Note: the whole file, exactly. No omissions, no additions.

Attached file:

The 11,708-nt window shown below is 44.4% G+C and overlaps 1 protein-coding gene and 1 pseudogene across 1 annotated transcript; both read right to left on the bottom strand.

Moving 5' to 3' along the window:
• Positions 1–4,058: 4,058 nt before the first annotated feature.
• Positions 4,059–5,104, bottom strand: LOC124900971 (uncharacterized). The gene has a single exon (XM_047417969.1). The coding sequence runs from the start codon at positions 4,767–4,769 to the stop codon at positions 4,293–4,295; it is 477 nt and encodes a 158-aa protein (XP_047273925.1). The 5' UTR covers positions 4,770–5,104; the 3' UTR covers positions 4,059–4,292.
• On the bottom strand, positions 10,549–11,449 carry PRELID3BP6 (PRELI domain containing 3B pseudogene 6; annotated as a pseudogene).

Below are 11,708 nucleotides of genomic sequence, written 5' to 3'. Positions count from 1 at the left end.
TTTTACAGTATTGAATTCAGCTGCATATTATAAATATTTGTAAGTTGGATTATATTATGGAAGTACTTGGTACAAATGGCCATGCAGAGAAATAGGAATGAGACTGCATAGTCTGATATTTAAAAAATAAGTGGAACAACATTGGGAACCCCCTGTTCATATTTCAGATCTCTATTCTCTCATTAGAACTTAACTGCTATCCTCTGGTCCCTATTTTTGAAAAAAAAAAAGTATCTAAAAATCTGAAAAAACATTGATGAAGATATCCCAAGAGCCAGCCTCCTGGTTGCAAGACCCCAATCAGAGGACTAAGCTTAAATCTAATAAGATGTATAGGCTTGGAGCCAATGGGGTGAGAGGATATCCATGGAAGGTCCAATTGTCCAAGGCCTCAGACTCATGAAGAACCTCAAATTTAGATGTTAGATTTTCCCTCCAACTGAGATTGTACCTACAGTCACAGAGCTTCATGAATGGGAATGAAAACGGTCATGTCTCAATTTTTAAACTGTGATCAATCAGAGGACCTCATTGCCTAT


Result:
The 11,708-nt window shown below is 44.4% G+C and overlaps 1 protein-coding gene and 1 pseudogene across 1 annotated transcript; both read right to left on the bottom strand.

Moving 5' to 3' along the window:
• Positions 1–4,058: 4,058 nt before the first annotated feature.
• Positions 4,059–5,104, bottom strand: LOC124900971 (uncharacterized). The gene has a single exon (XM_047417969.1). The coding sequence runs from the start codon at positions 4,767–4,769 to the stop codon at positions 4,293–4,295; it is 477 nt and encodes a 158-aa protein (XP_047273925.1). The 5' UTR covers positions 4,770–5,104; the 3' UTR covers positions 4,059–4,292.
• On the bottom strand, positions 10,549–11,449 carry PRELID3BP6 (PRELI domain containing 3B pseudogene 6; annotated as a pseudogene).

Below are 11,708 nucleotides of genomic sequence, written 5' to 3'. Positions count from 1 at the left end.
TTTTACAGTATTGAATTCAGCTGCATATTATAAATATTTGTAAGTTGGATTATATTATGGAAGTACTTGGTACAAATGGCCATGCAGAGAAATAGGAATGAGACTGCATAGTCTGATATTTAAAAAATAAGTGGAACAACATTGGGAACCCCCTGTTCATATTTCAGATCTCTATTCTCTCATTAGAACTTAACTGCTATCCTCTGGTCCCTATTTTTGAAAAAAAAAAAGTATCTAAAAATCTGAAAAAACATTGATGAAGATATCCCAAGAGCCAGCCTCCTGGTTGCAAGACCCCAATCAGAGGACTAAGCTTAAATCTAATAAGATGTATAGGCTTGGAGCCAATGGGGTGAGAGGATATCCATGGAAGGTCCAATTGTCCAAGGCCTCAGACTCATGAAGAACCTCAAATTTAGATGTTAGATTTTCCCTCCAACTGAGATTGTACCTACAGTCACAGAGCTTCATGAATGGGAATGAAAACGGTCATGTCTCAATTTTTAAACTGTGATCAATCAGAGGACCTCATTGCCTAT